Long live the Kings?
Sacramento tends to fail when it comes to public subsidies and arenas. And Seattle's offer is a slam dunk. Yet K.J.'s mastered the NBA game. Will Sac get Maloofed again, or does the mayor win one final buzzer beater?
It will always be known as Arco Arena, and deep inside its bowels is a secret tunnel. Developers built this passageway with the hope that it would one day connect to a baseball stadium. But the major leagues are a Sacramento dream denied, so the tunnel leads to nowhere. Stand at its entrance, stare into the unknown.
Nowadays, the tunnel is a metaphor for Sacramento. And not just because the future of Arco's No. 1 tenant, the Kings, is uncertain. Even if you don't give a damn about basketball, the city's fate—hope for its downtown, quality of life, a balanced budget—also hinges on the NBA's imminent vote to either keep the Kings in town or relocate them to Seattle.
Will they stay or will they go? It's anyone's guess. And, lately, guessing is the hot ticket.
Mayor Kevin Johnson’s confidence borders on braggadocio. He likens Sacramento’s chances to a “Steve Nash free throw” (92 percent this season). After last week’s NBA meeting in New York, where commissioner David Stern announced that the league would take more time to fine-tooth comb the two cities’ plans, there’s reason for confidence. More time means more momentum for his city.
“People in Seattle three months ago were ready to pop the champagne,” reminded Chris Daniels, a Seattle journalist who’s covered the Sonics saga going on seven years. Today, Seattleites are losing sleep: Even Seattle Arena Plan on Twitter’s “Relocation Meter,” a very unscientific measurement of the team’s chances for return, is down to 57 percent from the 80s in February.
But reality check: Seattle investors still possess an actual signed contract to buy the team from the Maloof family. Sacramento also tends to get Robert Horry’d when it comes to public subsidies and sports complexes, including last year’s eleventh-hour arena-deal collapse. And when 70 percent of the 58,260 ESPN.com readers who answered last Thursday’s online poll—which asked, “What would you rather have happen to the Kings?”—responded, “Move to Seattle,” alarms go off.
If the Kings stay, it means the city goes forward with a billion-dollar arena and downtown-revitalization plan, the largest and most expensive redevelopment makeover in its history (Sacto’s annual general fund is but $365 million). Proponents tout this deal’s slam-dunk upside: rich “whale” development partners, the Kings 35-year reign, a sports complex, a vibrant and growing new downtown. But even the council members who voted for this proposal call it risky, and the reality could very well mean millions of dollars of debt.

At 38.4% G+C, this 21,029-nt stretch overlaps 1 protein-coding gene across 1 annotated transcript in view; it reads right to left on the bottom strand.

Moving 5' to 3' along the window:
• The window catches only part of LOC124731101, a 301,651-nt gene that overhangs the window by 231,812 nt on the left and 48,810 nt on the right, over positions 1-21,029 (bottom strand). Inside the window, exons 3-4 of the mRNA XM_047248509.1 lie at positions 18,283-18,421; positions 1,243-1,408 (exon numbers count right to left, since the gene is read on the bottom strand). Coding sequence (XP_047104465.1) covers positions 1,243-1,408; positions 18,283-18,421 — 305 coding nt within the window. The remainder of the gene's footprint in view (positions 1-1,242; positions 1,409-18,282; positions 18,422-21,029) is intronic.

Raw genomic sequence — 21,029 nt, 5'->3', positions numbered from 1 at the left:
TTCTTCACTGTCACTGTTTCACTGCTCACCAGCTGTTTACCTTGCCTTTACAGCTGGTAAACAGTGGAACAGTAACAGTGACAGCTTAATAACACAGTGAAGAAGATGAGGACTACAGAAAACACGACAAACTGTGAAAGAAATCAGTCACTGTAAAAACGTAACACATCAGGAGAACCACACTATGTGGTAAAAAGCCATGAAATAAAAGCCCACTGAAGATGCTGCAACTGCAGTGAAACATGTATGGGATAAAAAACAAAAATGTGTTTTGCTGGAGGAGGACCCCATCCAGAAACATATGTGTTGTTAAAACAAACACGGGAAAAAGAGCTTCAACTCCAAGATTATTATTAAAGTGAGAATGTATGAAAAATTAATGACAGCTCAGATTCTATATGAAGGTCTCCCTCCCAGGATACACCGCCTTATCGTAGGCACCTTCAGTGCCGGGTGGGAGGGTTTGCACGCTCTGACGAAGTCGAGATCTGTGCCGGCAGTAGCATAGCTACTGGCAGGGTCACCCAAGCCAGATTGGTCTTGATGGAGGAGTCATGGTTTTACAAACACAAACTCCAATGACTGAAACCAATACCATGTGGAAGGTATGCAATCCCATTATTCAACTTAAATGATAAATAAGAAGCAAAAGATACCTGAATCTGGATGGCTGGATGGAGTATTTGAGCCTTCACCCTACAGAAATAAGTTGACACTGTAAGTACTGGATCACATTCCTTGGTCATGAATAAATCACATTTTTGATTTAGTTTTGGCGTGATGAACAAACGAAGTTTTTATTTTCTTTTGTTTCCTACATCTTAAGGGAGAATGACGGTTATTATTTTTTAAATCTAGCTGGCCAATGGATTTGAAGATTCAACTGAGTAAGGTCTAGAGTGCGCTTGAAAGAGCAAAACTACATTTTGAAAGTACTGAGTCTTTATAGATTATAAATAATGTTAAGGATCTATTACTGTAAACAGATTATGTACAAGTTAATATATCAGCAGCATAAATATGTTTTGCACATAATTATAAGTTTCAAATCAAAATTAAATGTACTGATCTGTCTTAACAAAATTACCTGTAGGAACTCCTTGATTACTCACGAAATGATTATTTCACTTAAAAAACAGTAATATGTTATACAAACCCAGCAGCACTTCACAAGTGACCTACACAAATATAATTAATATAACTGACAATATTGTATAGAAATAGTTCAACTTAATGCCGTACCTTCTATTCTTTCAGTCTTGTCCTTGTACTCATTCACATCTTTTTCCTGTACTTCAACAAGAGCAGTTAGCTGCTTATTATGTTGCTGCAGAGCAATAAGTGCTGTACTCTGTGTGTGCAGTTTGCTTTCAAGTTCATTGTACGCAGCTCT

The drama continues. But this week, all Sacramento can do is wait, speculate—and wade into the tunnel.Bad arena luck
When it comes to building publicly financed sports arenas, Sacramento boasts a 40-year track record of failure.
During the 1970s, Sacramento fumbled a ballot measure to build a sports complex on county land, a plan to erect a stadium on Bradshaw Road and, in 1979, another ballot measure to rezone parts of north Natomas to allow for a stadium.
The city tried to persuade the Oakland Raiders to move here in 1989 with a $40 million bond, and also attempted to build baseball stadiums next to Arco Arena and in the rail yards in the mid-’90s. No dice. In 1996, the Kings owners asked the city for public-private partnership money and threatened to move the squad, to no avail. Moves for arenas at the rail yards, paid for by a tax on local businesses (this was Mayor Heather Fargo’s idea), and also at Seventh and K streets in 2004 didn’t excite. Two years later, the measures Q and R sales-tax vote tanked, and on the heels of that, “Convergence”—a land-swap ménage à trois with the state fair, Natomas and downtown—flopped. And then the handshake deal with the Maloofs, to build a $387 million arena on the rail yards, imploded around this time last year.
None of these deals, however, had the pedigree of this year’s proposal:
Silicon Valley billionaire Vivek Ranadivé, who made his money by selling Wall Street software, and millionaire Mark Mastrov, who owns 24 Hour Fitness, would buy the Kings and be tenants in a city-owned complex. These investors, plus members of the Jacobs family that owns telecommunications powerhouse Qualcomm, will put $189 million into a new Kings home at the current Downtown Plaza mall. Its owners, JMA Ventures, will also partner with supermarket mogul Ron Burkle on an additional 1.5 million square feet of downtown redevelopment projects, a $500 million investment that could include a hotel, retail and office space, and housing.